Siblings fight all the time, starting at three years old to as old as you can imagine. Tensions rise and cause cracks in relationships. We tend to hold more resentment when it’s a fight against a family member with who we share a history of our whole being with, from childhood to the present. While we should let siblings resolve fights on their own, there comes a time that parents should already step up and help ease the tension.
Different age groups fight for different reasons and must also be approached with care differently.
Children (3 to 12 years old)
Children at this age still don’t know how to manage and control their emotions. It usually starts with shouting then hitting mindlessly without full awareness of pain being inflicted. At this age, they also yearn for their parents’ attention that they might feel in competition with their siblings. They also have a skewed view of a situation, only having the capability to see their perspective alone. According to raisingchildren.net.au, we are each born with our own temperaments, meaning the way we react and behave towards the world. Some are flexible; some are shy. Some are able to manage anger and stay calm while some have less control. Some are assertive; some will keep to themselves. Fights come up when different temperaments clash.
Children at 3 to 7 years old have a tendency to fight physically while children aged 8 to 12 years old may resort to fights of more verbal nature.
Teenagers (13 to 19 years old)
Children at this age will have more verbal fights than violent ones. They would argue as much as when they were younger. The younger sibling may feel that his or her independence is being intruded by an older sibling who assumes authority. At this age, teenagers want to distinguish themselves from their siblings in terms of likes and interests. Raisingchildren.net.au lists down equality and fairness, personal space, possessions, and friends as the most common areas of conflict.
Grown Adults (20 years old and above)
Fights at this age often lead to estrangement or one side choosing to keep mum and apart from another. According to Reader’s Digest, there is only less than 5 percent of the American population that accounts for completely estranged siblings. But in a survey done by Oakland University, only 26 percent of adults aged 18 to 65 years old have highly supportive sibling relationships, 19 percent are apathetic and 16 percent are hostile. Most estrangements stem out of hostile siblings and grievance collectors. Conflicts are usually about the sibling’s partner, care arrangement for aging parents, unresolved issues from childhood, different priorities, and lack of communication.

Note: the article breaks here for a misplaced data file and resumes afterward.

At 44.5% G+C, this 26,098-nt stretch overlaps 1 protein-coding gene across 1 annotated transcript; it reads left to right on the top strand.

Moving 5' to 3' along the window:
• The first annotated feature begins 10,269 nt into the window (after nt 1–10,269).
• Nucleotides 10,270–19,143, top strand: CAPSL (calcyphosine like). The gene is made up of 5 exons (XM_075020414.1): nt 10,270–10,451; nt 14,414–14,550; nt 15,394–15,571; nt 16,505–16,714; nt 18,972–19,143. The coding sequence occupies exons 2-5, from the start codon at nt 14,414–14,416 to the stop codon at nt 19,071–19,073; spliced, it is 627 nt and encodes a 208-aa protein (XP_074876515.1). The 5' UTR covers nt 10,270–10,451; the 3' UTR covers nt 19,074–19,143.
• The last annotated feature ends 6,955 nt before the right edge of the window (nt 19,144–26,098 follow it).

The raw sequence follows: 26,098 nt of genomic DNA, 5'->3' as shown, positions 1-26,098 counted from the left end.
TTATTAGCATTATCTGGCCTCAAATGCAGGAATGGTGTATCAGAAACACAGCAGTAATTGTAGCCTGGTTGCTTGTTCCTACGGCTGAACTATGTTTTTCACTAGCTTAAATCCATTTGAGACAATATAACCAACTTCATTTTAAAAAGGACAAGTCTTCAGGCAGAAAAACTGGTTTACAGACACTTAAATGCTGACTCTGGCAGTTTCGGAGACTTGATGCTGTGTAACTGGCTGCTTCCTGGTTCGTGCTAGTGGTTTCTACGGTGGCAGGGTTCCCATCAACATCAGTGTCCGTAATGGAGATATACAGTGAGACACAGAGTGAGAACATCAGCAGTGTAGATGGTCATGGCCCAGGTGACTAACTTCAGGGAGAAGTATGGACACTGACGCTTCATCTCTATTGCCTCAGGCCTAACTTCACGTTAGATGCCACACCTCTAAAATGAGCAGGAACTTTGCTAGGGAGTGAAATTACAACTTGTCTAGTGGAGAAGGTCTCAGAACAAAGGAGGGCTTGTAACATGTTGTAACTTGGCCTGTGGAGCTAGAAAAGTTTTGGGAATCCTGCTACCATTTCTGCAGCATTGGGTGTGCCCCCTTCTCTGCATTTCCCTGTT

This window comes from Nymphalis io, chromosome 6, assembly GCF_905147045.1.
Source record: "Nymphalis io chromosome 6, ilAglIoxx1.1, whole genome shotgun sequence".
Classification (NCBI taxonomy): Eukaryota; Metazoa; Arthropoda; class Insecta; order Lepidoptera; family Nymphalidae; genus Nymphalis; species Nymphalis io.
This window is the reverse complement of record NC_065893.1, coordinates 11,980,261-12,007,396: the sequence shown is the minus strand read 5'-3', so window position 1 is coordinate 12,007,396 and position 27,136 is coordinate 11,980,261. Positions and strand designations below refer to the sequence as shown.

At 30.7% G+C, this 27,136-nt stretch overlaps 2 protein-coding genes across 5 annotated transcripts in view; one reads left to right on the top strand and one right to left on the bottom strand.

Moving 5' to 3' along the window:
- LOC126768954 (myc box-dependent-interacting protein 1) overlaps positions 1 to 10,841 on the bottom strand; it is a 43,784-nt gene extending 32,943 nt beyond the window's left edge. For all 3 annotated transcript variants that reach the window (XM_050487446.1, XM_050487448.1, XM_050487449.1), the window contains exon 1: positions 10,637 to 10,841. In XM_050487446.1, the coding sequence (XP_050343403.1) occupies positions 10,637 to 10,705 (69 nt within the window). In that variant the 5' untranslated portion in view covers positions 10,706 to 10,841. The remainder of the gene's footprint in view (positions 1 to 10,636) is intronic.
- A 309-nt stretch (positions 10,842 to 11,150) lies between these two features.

How to Avoid
1. Have a close relationship with each one of your kids. In parenting, it’s always better to be proactive than reactive. Show your kids that you love them individually and give your undivided attention to them one-on-one.
2. Don’t fight in front of your children or somewhere where they can hear. Children mimic the behavior that they observe so if you and your partner are bickering within sight or hearing distance, they will most likely adapt this bickering attitude.
3. Don’t use labels or compare one kid to another. Say, for example, do not label Chris as “the funny one” and Connor as “the smart one.” This creates unwanted pressure to live up to such labels and also leads to unhealthy comparisons. Get rid of “I wish you were calmer like your sister” in your vernacular. Never compare or pit two siblings against each other.
4. Do individual and shared activities at home. Let your daughter shine at what she does best and your son to do his thing without comparing one to the other. You may also find a shared activity that you can bond with such as movie nights or drawing sessions.
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5. Use positive language and affirmation at home. Build confidence and instill love in your kids by always affirming them and using positive language at all times, even when reprimanding or giving life advice.
6. Open communication channels. Always ask your children if they want you to interfere in a fight or misunderstanding. Let them solve it on their own and only enter the picture if it becomes violent. If dealing with children who are already grown adults, a parent, when asked, my butt in by making a way for estranged siblings to patch things up.
7. Talk about a fight with calm heads. To prevent a fight of similar nature to happen again, make sure to talk about it with your children when the heat of emotions has subsided and they have cooler heads. Make sure each one is understood and heard. You may write down what each one felt in a journal so that all of you would have a better understanding of one another in the future and see this fight as another learning experience. Young kids are taught to solve problems, empathize and communicate.
8. Prepare consequences for all the kids. It is very important for the parent to not take sides. No victim or aggressor should be identified. The consequence should be the same for all (for example, grounded for a week). It’s a different situation when one child steps up and admits guilt---make sure the courage is appreciated and still impose punishment).
Fights among siblings are inevitable but can be avoided and resolved. University of Pittsburgh psychologist Daniel Shaw tells Reader’s Digest that we may have parents for 30 to 50 years while our siblings will be there for 50 to 80 years. Time will come that they will be the only one who has known us since childhood so, as much as possible, we should hold our relationships with our siblings close and dear.
And when you become a parent, a loving environment at home teaches your children to empathize fully, understand others clearly, and love more abundantly.